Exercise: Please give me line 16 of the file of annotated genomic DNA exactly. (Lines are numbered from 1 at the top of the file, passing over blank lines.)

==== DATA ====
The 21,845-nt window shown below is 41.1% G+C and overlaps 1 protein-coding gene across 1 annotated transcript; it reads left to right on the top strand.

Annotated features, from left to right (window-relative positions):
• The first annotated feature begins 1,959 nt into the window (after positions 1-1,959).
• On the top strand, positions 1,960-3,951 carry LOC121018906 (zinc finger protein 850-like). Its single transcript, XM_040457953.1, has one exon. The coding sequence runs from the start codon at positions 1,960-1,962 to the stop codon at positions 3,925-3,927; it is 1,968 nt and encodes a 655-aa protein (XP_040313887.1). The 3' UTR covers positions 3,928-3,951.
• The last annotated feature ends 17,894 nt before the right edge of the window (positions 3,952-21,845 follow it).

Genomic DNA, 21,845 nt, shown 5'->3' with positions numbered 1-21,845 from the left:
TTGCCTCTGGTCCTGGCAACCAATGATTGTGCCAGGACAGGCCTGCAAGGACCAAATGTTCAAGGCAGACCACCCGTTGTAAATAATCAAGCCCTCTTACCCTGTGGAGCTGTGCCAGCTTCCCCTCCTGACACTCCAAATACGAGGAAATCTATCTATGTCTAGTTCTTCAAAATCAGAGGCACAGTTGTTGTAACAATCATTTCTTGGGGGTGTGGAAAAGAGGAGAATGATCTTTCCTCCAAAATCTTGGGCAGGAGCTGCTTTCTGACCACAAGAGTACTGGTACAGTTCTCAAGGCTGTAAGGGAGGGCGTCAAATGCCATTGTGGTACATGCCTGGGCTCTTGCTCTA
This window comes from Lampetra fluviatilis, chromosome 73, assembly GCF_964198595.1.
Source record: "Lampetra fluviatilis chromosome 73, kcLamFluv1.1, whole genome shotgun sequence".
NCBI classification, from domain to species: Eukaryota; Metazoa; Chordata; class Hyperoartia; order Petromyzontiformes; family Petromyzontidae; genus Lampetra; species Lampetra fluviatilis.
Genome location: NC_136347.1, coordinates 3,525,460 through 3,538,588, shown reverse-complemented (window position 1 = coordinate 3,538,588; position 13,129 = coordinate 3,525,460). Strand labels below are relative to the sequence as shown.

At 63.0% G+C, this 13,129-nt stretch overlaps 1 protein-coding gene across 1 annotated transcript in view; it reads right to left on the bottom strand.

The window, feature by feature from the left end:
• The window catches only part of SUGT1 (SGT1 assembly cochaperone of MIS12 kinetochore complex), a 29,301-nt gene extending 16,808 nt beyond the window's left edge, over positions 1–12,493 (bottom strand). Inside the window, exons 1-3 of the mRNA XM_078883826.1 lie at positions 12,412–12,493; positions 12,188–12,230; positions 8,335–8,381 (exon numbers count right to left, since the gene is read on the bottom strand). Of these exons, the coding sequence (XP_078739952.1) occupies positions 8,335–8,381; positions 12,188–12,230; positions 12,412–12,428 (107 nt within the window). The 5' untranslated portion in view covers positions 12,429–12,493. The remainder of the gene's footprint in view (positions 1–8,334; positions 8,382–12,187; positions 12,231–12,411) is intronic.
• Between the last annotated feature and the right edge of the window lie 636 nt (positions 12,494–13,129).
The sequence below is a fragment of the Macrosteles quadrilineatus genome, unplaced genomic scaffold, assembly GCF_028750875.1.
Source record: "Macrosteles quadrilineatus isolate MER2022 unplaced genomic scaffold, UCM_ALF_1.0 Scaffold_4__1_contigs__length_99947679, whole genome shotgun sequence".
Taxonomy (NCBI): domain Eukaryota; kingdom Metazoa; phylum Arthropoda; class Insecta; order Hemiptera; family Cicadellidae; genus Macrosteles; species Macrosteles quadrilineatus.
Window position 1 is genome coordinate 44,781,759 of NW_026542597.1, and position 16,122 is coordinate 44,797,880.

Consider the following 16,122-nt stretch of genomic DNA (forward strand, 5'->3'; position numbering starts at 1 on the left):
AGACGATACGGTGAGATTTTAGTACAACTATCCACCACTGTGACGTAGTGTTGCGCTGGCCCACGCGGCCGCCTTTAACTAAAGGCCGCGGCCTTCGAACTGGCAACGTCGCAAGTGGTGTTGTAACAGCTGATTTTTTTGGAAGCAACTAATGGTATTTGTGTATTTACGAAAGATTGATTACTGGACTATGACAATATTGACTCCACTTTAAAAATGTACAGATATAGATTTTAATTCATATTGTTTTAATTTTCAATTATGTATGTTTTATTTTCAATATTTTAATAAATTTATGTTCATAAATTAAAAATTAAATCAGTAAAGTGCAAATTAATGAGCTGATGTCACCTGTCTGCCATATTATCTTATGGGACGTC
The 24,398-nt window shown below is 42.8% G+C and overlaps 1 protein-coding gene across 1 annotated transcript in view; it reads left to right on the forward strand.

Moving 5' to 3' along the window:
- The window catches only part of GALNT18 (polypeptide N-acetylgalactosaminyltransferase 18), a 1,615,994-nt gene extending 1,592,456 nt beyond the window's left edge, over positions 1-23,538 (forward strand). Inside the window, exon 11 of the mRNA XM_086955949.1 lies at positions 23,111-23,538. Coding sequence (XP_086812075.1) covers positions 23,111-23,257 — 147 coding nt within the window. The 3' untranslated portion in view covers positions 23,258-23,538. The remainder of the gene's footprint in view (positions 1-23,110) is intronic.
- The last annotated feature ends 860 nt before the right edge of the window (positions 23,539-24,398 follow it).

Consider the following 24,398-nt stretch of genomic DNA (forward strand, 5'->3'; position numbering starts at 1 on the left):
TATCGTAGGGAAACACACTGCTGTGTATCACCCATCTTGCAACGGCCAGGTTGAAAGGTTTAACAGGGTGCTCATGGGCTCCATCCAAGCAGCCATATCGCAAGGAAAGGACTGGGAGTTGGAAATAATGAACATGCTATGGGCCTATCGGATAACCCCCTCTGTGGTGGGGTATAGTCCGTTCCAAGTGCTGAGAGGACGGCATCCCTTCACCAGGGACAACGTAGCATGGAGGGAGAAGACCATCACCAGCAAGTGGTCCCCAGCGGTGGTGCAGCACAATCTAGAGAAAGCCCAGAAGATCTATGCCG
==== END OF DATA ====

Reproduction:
The sequence below is a fragment of the Macrosteles quadrilineatus genome, unplaced genomic scaffold, assembly GCF_028750875.1.